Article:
Guest post by Luke Mills
History of pilgrimage
There are many different reasons why people travel – health; to broaden the mind by seeing other places and other cultures; for holidays; while working for multi- national companies; and for sport. People today, both young and old, are travellers. It is only within the last fifty or so years that the terms globe-trotters, and jet-setters have been coined. A pilgrimage has a different objective. It is a journey with a religious purpose, to visit holy or sacred places called shrines associated with a saint where people can feel near to the saint either through relics or miraculous stories.
It is as well to remember that Australia has no history of pilgrimage. Australia is not a country that people associate with pilgrimage, For pilgrimage to become part of the Church’s witness in a particular country one needs saints and a kindling of the desire to visit places associated with their lives. Although there are many Aboriginal sacred sites and Aborigines go “walkabout” to reach them that is not pilgrimage in the Christian sense when pilgrims are intent on honouring those who lived and died for the faith. There is no tradition of Christian pilgrimage in Australia as there is in countries such as Spain, France, ltaly and the Holy Land. With the canonisation of Mary MacKillop in 2008, the tradition of pilgrimage has begun to take root in Christian consciousness.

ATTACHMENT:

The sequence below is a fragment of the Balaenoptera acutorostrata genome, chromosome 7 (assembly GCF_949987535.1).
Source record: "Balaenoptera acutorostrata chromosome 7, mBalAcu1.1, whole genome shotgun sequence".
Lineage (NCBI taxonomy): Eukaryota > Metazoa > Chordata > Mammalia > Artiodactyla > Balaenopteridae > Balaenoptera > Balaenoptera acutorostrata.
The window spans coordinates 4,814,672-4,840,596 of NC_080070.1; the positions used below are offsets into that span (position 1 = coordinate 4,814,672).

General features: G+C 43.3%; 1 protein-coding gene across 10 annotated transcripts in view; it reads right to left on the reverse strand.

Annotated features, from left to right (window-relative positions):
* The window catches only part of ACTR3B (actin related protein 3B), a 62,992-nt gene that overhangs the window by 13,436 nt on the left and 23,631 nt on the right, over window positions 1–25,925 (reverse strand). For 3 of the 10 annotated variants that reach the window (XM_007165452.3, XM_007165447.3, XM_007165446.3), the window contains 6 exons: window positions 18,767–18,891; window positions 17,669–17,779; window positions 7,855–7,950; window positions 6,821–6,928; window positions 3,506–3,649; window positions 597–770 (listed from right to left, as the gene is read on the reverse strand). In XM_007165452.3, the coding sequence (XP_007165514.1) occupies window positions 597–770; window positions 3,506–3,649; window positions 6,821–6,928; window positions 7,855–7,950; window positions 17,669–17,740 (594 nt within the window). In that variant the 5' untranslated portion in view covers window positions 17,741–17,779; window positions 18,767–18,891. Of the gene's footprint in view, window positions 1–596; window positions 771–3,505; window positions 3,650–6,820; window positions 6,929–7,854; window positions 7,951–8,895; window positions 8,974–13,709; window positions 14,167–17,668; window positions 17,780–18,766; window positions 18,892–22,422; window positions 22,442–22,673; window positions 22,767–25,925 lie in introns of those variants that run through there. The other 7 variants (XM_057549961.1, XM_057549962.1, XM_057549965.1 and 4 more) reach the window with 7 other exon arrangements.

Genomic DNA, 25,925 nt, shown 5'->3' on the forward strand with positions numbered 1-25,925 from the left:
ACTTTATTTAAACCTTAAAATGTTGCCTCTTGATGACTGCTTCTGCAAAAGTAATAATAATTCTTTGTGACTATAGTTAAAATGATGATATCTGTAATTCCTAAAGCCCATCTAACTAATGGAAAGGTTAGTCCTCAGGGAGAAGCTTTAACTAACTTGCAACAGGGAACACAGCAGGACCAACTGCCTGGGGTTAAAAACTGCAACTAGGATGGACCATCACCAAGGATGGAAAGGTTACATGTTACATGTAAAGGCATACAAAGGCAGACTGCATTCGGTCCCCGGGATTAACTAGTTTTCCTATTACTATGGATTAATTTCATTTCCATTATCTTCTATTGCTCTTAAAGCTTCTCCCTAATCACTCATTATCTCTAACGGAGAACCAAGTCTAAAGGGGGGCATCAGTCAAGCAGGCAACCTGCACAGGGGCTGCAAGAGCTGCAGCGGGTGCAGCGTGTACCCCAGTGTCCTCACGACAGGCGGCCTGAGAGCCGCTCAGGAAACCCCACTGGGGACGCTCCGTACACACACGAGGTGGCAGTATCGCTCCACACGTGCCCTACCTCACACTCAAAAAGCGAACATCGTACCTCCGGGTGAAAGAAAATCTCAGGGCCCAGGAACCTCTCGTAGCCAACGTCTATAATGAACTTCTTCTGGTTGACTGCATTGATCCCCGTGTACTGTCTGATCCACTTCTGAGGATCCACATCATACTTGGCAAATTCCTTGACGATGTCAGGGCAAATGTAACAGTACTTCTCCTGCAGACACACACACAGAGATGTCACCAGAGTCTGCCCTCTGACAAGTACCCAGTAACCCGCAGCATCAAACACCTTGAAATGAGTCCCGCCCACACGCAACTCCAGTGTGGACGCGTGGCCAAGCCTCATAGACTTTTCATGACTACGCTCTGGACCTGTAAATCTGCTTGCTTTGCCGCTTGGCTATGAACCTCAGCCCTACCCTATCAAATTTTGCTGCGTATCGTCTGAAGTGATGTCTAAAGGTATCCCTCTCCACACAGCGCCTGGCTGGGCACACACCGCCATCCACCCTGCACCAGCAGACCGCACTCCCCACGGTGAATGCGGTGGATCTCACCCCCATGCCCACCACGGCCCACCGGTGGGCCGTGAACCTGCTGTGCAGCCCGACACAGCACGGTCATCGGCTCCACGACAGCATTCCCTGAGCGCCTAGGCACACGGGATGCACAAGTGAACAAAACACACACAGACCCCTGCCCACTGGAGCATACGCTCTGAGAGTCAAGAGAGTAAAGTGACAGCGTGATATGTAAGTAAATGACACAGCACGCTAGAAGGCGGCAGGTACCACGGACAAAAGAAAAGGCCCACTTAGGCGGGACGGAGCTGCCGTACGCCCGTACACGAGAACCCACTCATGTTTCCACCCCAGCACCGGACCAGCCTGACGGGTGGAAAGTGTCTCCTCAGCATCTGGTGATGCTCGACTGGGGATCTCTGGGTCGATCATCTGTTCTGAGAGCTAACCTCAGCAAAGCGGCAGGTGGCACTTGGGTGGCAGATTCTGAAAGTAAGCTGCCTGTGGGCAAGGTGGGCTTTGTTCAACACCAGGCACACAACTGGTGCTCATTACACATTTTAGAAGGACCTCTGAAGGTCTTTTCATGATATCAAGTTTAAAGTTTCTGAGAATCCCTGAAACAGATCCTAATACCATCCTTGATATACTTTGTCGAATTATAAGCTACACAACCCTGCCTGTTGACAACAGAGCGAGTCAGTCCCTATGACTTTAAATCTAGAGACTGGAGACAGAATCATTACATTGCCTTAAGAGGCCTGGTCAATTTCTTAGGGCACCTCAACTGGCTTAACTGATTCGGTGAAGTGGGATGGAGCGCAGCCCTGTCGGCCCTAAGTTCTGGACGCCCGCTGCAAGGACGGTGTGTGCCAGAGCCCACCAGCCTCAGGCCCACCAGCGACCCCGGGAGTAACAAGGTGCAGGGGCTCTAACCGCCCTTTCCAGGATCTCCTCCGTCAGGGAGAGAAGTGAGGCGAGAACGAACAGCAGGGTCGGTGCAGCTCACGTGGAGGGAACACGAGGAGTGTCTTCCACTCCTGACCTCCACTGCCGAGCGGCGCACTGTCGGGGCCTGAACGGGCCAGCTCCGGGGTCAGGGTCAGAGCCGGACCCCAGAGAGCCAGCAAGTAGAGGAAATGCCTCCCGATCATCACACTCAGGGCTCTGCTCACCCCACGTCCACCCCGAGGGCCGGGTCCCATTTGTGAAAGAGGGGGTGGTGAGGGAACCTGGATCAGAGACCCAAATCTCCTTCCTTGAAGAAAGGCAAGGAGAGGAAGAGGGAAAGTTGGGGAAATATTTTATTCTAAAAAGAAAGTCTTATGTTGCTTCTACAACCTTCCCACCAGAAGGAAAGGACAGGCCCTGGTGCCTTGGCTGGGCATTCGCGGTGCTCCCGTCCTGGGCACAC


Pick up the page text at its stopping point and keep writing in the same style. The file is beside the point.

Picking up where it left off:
In April 2013 Luke Mills, Steven Murphy, Anthony Mills and Michael Dillon from St Francis Xavier College set out for the journey to where it all began. This was a first ever – there is no record that any other pilgrimage has ever been undertaken before from Portland, Victoria to Penola, South Australia.